Download-02-Saadinchene - Aarabhi - Adhi.mp3
To play any music in a cup of water is as difficult as space landing. But for Aanayampatti Ganesan, who is synonymous with jalatarangam, it is as simple as walking. His ancestors were jalatarangam players and he probably inherited their expertise.
His musical odyssey started at a young age when he started learning vocal from the renowned Chembai Vaidyanatha Bhagavathar. Not stopping with this, he also learnt violin from his uncle Narayana Iyer. His father K Subba Iyer was the Asthana Vidwan of the erstwhile Mysore State.
It is only providence which intervened and made him shift to this stream (water). The sage of Kanchi, the Paramacharya, asked him to play jalatarangam as this was his family instrument. Thus he started playing "bowls of water from 1984". In fact, it was in musicologist B M Sundaram's house he first played the family heirloom. Since he was well-versed in vocal and violin playing, the instrument was not very difficult to play.
From then on there was no looking back. He tailors his music to keep the audience engrossed.
The cups are made of poreclain and are imported from China, Japan, Germany, and Indonesia. He has about 20-21 cups which are filled with water. The size of the cups will vary according to the sapthaswaras. The cups will be arranged in a semi-circle while playing.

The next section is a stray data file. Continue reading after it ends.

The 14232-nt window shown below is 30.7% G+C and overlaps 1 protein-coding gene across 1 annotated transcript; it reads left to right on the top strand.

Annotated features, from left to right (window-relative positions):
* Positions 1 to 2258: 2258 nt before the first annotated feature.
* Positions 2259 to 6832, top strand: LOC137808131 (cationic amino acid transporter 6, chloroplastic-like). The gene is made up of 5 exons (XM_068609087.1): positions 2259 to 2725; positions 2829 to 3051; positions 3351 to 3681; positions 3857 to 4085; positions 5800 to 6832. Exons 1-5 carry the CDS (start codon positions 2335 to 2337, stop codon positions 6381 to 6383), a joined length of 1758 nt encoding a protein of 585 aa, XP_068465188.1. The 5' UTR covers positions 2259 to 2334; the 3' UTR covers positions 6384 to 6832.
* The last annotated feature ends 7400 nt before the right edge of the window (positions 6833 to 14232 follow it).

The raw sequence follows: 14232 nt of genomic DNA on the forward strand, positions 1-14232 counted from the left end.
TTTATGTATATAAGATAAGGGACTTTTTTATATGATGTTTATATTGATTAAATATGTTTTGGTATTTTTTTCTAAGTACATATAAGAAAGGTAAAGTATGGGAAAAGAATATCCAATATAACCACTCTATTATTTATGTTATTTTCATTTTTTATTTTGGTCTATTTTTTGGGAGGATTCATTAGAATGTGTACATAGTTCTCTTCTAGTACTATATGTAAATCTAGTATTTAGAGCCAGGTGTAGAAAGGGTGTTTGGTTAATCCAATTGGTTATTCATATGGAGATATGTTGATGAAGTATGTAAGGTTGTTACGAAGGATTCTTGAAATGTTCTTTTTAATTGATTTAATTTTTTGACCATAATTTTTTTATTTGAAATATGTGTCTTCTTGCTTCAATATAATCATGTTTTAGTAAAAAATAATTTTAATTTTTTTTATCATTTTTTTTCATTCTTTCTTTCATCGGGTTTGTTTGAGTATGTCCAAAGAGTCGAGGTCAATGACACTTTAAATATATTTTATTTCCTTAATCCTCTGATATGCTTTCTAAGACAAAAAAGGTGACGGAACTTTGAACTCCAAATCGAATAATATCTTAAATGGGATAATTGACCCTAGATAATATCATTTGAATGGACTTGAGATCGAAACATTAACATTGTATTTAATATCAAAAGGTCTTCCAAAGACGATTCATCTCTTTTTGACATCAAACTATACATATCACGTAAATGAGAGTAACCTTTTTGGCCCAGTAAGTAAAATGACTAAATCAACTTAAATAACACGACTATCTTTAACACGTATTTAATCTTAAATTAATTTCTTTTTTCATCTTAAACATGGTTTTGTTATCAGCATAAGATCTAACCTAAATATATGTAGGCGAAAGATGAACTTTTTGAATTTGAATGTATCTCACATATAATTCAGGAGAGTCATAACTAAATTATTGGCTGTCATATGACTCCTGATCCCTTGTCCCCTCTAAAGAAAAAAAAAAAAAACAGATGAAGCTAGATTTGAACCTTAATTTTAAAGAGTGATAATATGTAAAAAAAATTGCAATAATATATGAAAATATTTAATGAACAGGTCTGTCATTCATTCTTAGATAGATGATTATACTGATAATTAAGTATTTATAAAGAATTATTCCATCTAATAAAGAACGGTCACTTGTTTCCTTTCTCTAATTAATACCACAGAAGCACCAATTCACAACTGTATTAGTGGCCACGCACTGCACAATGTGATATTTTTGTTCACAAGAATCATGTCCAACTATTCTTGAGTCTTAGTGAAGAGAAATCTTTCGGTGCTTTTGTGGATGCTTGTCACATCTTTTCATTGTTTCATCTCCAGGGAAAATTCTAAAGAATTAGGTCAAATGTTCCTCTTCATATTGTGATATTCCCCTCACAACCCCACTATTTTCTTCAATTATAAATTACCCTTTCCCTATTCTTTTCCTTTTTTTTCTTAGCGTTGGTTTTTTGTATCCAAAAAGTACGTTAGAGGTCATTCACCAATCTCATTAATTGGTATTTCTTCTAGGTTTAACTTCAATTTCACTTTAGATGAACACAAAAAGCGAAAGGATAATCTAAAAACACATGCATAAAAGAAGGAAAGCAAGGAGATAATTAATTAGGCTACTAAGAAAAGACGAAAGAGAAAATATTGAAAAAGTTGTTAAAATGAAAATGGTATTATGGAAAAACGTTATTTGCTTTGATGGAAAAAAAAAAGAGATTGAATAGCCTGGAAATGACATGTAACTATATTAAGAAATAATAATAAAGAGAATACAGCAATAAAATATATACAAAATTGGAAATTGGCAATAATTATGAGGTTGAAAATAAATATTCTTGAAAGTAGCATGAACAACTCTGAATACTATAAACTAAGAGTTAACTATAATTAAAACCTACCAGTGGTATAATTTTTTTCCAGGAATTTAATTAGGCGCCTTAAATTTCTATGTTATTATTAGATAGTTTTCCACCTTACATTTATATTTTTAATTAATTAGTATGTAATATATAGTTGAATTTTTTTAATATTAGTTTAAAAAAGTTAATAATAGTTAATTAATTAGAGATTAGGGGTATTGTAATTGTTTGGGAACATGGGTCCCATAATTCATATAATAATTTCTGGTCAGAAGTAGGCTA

How does he play the containers of water? With two sharp bamboo sticks, he is able to caress the audience with water. Since the density of water varies from place to place, the sruthi will be set in accordance with the water level. Ganesan declares that since the scope of the instrument is limited, only some ragas can be handled.
He is an 'A' grade artiste in jalatharangam and staff artiste of AIR Pondicherry. Many stalwarts have accompanied him. He has been decorated with a slew of awards including the prestigious Kalaimamani from the Tamil Nadu government.
He created waves with water at 'cite de la Musique' in Paris, France, in 2006. He is a widely travelled performer and has unfolded new dimensions in this watery instrument.
A genius, he has brought a new meaning to jalatarangam. His musical acumen is reflected in the production of 72 Mela Kartha talas along with ghatam maestro K M Vaidhyanathan, mridanga vidwan Thinniyam Krishnan, Mylatoor Ramachandaran and musicologist B M Sundaram.
His son Venkata Subramaniam is a violinist.
Ganesan has brought out the magic of music in jalatarangam and has proved that music can be brought out of any medium.